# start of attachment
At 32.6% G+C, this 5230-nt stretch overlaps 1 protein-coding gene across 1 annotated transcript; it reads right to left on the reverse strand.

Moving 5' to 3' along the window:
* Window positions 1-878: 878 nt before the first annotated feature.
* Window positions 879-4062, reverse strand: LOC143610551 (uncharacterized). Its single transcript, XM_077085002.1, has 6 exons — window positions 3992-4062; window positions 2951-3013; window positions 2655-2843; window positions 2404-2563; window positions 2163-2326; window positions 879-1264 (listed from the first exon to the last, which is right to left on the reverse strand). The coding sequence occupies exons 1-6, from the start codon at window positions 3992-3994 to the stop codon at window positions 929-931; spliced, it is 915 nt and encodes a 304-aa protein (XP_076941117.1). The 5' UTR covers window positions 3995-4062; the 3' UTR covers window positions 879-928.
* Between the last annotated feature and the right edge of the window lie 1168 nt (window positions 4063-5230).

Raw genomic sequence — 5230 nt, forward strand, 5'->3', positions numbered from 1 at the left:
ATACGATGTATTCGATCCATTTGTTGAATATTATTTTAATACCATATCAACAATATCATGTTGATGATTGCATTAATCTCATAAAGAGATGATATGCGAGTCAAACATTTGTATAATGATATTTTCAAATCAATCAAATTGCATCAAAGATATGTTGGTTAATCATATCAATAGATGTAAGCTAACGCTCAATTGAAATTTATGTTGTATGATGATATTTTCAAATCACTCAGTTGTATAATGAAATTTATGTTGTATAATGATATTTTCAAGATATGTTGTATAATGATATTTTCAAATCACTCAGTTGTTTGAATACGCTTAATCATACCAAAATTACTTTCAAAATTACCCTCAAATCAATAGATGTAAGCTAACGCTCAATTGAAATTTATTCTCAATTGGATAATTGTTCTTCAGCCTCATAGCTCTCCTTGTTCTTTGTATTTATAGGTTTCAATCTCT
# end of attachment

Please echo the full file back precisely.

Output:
At 32.6% G+C, this 5230-nt stretch overlaps 1 protein-coding gene across 1 annotated transcript; it reads right to left on the reverse strand.

Moving 5' to 3' along the window:
* Window positions 1-878: 878 nt before the first annotated feature.
* Window positions 879-4062, reverse strand: LOC143610551 (uncharacterized). Its single transcript, XM_077085002.1, has 6 exons — window positions 3992-4062; window positions 2951-3013; window positions 2655-2843; window positions 2404-2563; window positions 2163-2326; window positions 879-1264 (listed from the first exon to the last, which is right to left on the reverse strand). The coding sequence occupies exons 1-6, from the start codon at window positions 3992-3994 to the stop codon at window positions 929-931; spliced, it is 915 nt and encodes a 304-aa protein (XP_076941117.1). The 5' UTR covers window positions 3995-4062; the 3' UTR covers window positions 879-928.
* Between the last annotated feature and the right edge of the window lie 1168 nt (window positions 4063-5230).

Raw genomic sequence — 5230 nt, forward strand, 5'->3', positions numbered from 1 at the left:
ATACGATGTATTCGATCCATTTGTTGAATATTATTTTAATACCATATCAACAATATCATGTTGATGATTGCATTAATCTCATAAAGAGATGATATGCGAGTCAAACATTTGTATAATGATATTTTCAAATCAATCAAATTGCATCAAAGATATGTTGGTTAATCATATCAATAGATGTAAGCTAACGCTCAATTGAAATTTATGTTGTATGATGATATTTTCAAATCACTCAGTTGTATAATGAAATTTATGTTGTATAATGATATTTTCAAGATATGTTGTATAATGATATTTTCAAATCACTCAGTTGTTTGAATACGCTTAATCATACCAAAATTACTTTCAAAATTACCCTCAAATCAATAGATGTAAGCTAACGCTCAATTGAAATTTATTCTCAATTGGATAATTGTTCTTCAGCCTCATAGCTCTCCTTGTTCTTTGTATTTATAGGTTTCAATCTCT